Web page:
It was the other way round. Just three years ago, my friend and publisher of the Ghanaian Chronicle, Kofi Coomson, had almost given up on Ghana. He wanted to move.
After only one term, John Mahama’s government had brought the country to the brink and Ghana was, once again, near its second major wave of emigration after the first in 1982.
Corruption was rife and poverty – worsened by the devaluation of the cedi and the fall in commodity prices – was widespread.
Coomson wanted out. A survivor of Jerry Rawlings’ dictatorship, during which period he was forced to go into exile for his uncompromising journalistic work, Coomson had seen hardship, but feared something worse was coming.
For some reason, the election of President Muhammadu Buhari reawakened in him hope for a revival in Ghana, where the general election was about 18 months away at the time.
Even before Buhari was sworn in in May 2015, Coomson would call me nearly every week and tell me just how Buhari’s post-election fever had caught on in Accra.
At last he would say, here was a man who would not only bring change to his country but one whose moral force would shake things up in West Africa and around the continent.
That fever is gone, disappearing almost without a trace as Buhari arrived in Accra on Tuesday to join celebrations for Ghana’s 61st independence anniversary.
Home and away, hope and expectation have been replaced by a nagging feeling of anger, regret and disappointment.
Coomson’s question, What happened to Buhari?, is not being answered in Abuja and might never honestly be. But by some strange twist of fate, that question is being answered in Accra, where President Nana Akufo-Addo is showing what is possible when preparation and effort meet opportunity.
It’s the other way round. I’m now in my Coomson season, wondering exactly what I’m doing here and whether I should not be going to Accra.
In just over one year of taking office as president, Akufo-Addo has inspired the sort of confidence that Ghanaians were looking for in Buhari; and Nigerians are taking lesson notes and sharing videos of what might have been, if Buhari had the quality they thought they voted for three years ago.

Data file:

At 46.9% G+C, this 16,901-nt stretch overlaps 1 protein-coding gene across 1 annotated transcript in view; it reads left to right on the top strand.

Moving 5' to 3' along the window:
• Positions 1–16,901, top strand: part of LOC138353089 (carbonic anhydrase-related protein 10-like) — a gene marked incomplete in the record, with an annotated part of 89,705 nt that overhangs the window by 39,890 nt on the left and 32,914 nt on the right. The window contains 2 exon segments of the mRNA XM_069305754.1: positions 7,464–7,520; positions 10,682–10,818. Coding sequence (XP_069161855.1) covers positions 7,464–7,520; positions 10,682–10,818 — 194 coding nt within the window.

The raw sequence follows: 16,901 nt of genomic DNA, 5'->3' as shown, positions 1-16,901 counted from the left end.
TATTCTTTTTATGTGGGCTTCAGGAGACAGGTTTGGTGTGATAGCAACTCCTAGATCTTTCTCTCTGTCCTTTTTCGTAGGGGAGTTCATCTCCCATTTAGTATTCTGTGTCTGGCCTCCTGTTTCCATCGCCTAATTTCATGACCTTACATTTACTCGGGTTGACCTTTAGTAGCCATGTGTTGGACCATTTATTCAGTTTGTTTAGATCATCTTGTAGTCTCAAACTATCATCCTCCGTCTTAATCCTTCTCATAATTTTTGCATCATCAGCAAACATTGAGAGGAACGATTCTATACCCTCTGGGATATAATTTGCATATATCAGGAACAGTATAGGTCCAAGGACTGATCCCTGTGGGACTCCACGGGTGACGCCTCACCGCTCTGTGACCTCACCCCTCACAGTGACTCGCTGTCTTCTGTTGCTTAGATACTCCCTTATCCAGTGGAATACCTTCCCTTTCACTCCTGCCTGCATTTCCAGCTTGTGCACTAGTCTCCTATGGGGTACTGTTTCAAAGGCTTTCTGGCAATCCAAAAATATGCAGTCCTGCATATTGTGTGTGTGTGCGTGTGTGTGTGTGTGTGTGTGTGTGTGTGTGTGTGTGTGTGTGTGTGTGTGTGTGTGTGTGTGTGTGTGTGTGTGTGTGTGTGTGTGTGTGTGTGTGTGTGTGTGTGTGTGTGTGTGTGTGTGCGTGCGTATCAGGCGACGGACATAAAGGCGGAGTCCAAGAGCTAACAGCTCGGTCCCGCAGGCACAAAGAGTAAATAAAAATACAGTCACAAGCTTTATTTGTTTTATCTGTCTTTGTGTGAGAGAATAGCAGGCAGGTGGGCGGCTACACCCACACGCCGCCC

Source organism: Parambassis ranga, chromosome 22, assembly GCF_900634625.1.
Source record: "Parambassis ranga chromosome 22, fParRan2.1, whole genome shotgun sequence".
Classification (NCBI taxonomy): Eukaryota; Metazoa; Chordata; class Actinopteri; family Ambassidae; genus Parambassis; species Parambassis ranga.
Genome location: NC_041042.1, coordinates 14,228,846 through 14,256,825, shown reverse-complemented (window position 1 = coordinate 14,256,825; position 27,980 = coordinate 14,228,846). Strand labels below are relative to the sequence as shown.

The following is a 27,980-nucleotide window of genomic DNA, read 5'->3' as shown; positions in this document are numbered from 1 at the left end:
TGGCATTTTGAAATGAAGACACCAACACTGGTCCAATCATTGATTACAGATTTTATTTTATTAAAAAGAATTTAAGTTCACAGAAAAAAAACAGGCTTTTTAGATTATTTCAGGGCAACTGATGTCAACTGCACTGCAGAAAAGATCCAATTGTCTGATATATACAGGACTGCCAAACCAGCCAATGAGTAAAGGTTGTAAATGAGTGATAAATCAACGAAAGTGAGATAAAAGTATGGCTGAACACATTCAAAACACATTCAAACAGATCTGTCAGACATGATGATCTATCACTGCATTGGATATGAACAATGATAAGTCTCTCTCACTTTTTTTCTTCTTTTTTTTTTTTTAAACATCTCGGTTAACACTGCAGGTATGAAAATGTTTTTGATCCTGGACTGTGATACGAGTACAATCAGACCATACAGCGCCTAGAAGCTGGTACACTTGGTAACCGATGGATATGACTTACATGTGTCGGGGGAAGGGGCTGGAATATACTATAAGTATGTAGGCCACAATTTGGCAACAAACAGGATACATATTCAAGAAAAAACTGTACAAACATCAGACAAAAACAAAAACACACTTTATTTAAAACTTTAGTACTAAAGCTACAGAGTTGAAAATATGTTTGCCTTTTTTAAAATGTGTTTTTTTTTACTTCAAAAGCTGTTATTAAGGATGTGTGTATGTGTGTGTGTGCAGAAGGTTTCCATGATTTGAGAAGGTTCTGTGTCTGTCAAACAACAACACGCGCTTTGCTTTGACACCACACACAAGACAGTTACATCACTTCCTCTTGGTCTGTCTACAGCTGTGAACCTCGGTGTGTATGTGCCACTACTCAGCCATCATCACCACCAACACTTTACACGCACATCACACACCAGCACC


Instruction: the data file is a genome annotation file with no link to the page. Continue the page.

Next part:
Even after he reluctantly visited Taraba, where dozens had been murdered in a farmers-herders clash months ago, to condole with the bereaved on his way to Accra, the dust stirred by his words unsettled the shallow graves of the dead, dispirited the grieving and trailed him all the way.
Sometimes you don’t know which one to choose: Buhari’s speech, his silence or his indifference.
It’s not just a Nigerian thing; quality appears to be missing around much of the continent. South Africa’s Jacob Zuma did not understand the difference between the state treasury and his own wallet; and until Robert Mugabe was led out like a bull out of Zimbabwe’s china shop, ordinary Zimbabweans bore the brunt of his misrule, including paying for the First Lady’s fake doctoral thesis.
Yet, if Zuma and Mugabe are past, a good number of such rulers are still present tense: from Teodoro Obiang Nguema of Equatorial Guinea to Paul Biya of Cameroun, and from Denis Sassou Nguesso of the Republic of Congo to Yoweri Museveni of Uganda – leaders who give old age a bad name and don't care by what name they or their countries are called.
In a recent video on leadership on the continent, Mo Ibrahim described them as leaders who are not only too old to lead but are also determined to take their countries with them to their graves.